Rams need to find a quarterback who can challenge Bradford
ST. LOUIS — All three seasons under Jeff Fisher, the St. Louis Rams have been near contending status but have fallen short with one of the youngest teams in the NFL.
Adding veterans might be just what’s needed to end a string of 11 years without a winning record. Another theory is that the Rams (6-10) need the players they’ve been nurturing to continue to improve.
"You’ve got a good feel now for who they are, what our strengths are, what are weaknesses are," general manager Les Snead said Wednesday. "I’m not saying the answer is `Let’s go take the veteran free agent.’ It could be the boring answer is our guys are becoming veterans, so I think that helps."
The biggest need, either in free agency or the draft, is a quarterback who can challenge injury-prone Sam Bradford for the starting job after 25 consecutive games missed due to knee injuries.
Snead said the two fill-ins last season, veteran Shaun Hill and neophyte Austin Davis, would be acceptable second-stringers.
The Rams failed to address quarterback early in last year’s draft, settling for Garrett Gilbert in the sixth round. Gilbert ran a spread offense at SMU and needed time to learn the more complicated pro attack, time that the Rams did not have after Bradford was sidelined in the preseason.
"All of a sudden we went from having a healthy starting quarterback to `Boy, we’re in if you want to call it `intensive care,’" Snead said. "Like where Garrett is now with New England and Brady, you’ve got a little more time to develop.
"As opposed to, we need someone to play tomorrow."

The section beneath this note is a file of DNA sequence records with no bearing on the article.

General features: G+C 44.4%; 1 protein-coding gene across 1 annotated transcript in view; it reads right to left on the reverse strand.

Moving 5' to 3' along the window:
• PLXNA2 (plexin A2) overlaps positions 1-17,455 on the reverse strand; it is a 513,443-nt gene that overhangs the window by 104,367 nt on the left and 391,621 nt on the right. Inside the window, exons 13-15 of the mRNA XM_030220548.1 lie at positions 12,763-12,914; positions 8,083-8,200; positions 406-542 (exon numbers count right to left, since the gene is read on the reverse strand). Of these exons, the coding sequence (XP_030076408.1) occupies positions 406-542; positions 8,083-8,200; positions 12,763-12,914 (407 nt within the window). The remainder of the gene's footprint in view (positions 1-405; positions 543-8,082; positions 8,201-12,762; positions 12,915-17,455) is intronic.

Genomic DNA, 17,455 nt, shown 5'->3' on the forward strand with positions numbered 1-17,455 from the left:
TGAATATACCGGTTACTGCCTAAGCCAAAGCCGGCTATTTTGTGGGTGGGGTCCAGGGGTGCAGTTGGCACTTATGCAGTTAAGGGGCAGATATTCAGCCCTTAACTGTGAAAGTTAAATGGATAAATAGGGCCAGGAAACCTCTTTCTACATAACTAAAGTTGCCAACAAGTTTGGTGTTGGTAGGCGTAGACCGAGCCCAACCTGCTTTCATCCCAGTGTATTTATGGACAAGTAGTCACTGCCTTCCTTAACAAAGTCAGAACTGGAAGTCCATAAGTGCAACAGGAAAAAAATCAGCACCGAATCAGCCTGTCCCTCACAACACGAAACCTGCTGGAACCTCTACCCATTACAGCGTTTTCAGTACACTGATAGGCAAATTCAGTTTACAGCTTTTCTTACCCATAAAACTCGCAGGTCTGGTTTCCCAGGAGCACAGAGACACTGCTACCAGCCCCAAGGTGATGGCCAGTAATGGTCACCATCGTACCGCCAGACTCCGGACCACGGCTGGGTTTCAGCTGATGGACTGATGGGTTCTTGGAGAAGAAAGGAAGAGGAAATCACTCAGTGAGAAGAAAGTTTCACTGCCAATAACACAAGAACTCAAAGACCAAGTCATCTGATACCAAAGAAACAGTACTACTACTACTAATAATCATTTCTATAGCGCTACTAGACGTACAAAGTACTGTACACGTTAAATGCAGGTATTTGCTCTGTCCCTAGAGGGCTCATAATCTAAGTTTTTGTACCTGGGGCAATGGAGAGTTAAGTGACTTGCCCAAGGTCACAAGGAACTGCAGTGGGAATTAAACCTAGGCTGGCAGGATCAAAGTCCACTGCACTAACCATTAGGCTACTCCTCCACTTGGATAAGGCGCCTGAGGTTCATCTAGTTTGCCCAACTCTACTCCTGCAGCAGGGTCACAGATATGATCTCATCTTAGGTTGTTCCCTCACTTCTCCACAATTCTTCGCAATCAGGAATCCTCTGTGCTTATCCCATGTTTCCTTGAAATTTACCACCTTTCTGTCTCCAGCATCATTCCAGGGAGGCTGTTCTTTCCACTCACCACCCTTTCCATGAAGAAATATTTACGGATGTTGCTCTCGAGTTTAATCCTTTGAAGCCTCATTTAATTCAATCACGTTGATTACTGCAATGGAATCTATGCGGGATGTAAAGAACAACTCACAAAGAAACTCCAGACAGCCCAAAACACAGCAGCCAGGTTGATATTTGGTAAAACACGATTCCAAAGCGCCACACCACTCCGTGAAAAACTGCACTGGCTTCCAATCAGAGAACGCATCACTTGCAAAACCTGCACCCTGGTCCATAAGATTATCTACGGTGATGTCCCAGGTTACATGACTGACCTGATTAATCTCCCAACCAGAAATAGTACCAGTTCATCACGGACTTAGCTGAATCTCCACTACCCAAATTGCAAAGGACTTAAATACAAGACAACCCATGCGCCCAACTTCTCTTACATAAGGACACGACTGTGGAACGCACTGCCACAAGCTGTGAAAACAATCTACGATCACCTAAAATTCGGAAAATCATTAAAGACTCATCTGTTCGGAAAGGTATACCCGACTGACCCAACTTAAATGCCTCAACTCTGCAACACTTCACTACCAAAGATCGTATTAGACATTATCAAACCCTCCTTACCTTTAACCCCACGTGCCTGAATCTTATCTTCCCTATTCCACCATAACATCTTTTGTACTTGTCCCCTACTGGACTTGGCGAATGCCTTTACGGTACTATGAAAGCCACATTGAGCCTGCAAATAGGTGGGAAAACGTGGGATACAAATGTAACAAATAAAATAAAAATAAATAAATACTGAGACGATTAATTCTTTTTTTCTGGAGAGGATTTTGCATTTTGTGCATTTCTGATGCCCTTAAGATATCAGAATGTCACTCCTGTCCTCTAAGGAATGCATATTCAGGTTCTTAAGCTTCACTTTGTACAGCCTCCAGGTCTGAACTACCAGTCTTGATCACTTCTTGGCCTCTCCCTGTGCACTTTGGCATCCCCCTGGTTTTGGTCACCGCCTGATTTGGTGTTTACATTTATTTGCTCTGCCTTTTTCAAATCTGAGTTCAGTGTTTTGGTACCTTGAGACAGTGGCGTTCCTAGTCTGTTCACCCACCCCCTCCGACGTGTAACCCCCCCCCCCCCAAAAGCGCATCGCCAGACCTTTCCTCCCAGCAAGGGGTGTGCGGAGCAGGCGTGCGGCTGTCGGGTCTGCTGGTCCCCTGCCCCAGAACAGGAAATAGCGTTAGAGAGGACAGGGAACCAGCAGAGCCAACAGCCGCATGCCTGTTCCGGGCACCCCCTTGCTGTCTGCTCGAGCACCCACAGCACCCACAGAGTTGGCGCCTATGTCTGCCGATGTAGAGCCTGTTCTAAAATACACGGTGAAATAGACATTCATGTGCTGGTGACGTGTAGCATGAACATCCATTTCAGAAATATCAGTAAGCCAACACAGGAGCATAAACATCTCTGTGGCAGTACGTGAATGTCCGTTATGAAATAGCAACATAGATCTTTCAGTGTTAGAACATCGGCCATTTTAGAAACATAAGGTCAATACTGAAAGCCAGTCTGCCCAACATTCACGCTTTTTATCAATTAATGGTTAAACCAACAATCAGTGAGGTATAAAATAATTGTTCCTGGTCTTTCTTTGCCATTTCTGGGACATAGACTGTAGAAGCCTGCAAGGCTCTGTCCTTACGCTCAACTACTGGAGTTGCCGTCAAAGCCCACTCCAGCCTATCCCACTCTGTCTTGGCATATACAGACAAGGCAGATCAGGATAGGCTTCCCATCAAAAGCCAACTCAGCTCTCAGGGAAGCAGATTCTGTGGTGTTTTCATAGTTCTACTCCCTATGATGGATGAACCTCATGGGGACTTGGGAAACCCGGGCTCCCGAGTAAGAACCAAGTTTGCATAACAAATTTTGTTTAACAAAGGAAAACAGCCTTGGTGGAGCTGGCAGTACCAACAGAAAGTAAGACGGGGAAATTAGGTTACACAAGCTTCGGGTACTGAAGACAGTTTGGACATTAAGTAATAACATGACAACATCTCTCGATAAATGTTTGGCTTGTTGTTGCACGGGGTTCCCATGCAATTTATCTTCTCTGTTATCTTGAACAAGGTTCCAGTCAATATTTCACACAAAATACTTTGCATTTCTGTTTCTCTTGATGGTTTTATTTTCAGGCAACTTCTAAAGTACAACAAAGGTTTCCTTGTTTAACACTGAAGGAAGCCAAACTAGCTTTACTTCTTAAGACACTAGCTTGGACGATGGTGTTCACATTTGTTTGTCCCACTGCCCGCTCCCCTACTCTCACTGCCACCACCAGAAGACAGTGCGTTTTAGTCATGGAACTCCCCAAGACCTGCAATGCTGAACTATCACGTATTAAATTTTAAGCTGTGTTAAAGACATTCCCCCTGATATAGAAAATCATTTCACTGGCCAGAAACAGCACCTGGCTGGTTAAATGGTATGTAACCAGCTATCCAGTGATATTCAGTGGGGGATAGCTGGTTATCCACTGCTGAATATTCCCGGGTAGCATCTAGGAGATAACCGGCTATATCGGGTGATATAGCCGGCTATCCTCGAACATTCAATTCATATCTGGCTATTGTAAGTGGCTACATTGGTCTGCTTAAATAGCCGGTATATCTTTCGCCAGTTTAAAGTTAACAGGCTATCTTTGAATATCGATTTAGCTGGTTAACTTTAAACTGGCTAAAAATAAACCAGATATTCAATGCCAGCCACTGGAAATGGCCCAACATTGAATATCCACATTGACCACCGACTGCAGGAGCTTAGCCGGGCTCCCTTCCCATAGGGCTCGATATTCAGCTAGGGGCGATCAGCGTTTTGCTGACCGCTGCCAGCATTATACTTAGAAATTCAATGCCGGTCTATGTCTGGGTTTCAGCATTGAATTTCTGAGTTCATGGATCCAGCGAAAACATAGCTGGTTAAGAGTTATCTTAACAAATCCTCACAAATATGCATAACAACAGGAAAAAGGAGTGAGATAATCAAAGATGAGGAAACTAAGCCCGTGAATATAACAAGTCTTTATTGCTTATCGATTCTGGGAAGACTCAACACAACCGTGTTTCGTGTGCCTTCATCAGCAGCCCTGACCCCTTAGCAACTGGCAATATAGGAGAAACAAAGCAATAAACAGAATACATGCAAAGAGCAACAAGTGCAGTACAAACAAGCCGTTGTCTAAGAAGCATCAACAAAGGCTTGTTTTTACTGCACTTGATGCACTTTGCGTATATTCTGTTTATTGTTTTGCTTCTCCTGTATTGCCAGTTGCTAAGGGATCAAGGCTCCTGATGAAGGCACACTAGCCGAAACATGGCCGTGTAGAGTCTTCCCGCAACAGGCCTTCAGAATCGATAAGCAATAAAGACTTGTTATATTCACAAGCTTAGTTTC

The Rams had two first-rounders last year, but went for promising offensive tackle Greg Robinson at No. 2 overall and defensive tackle Aaron Donald, who led rookies in sacks and is headed to the Pro Bowl. They added starting running back Tre Mason in the third, but passed up a chance to get a quarterback in the fourth round when they took safety Maurice Alexander.
With Bradford in the lineup, the Rams can make a case for finishing .500 or better.
Snead recalled being in his office with Fisher and chief operating officer Kevin Demoff in late August after the bad news came in on Bradford. All believed the Rams had enough talent to overcome it.
"We actually believed as a group we would beat the odds," Snead said. "Usually when you go to your No. 2 quarterback it’s hard to be above .500. Nothing against No. 2s."
Among the lowlights — St. Louis squandered a 21-point lead against Dallas and a 14-point cushion against San Francisco, both at home.
"Hey, I have replays in my mind," Snead said. "The whole Dallas thing, didn’t close that one. The interception at the goal-line, that’s a flashback.
"All of those things could have gone the other way so you’re going to lose sleep over that."
The Rams have another pressing issue to address with offensive coordinator Brian Schottenheimer leaving Wednesday to take the same job at Georgia.
Fisher said after the season finale that he didn’t anticipate staff changes and complimented Schottenheimer’s work, but the move after three seasons didn’t come as a total surprise.
Don’t expect an immediate replacement. Fisher went the entire 2012 season without a defensive coordinator after Gregg Williams was suspended in the Saints bounty gate case, finally hiring Tim Walton as defensive coordinator in mid-February of 2013. He took his time firing Walton after the 2013 season, restoring Williams to the post.
"I think there’s always a list," Snead said. "I think Jeff’s philosophy has always been, `Be patient, don’t rush into it.’ I think that’s what you’ll see."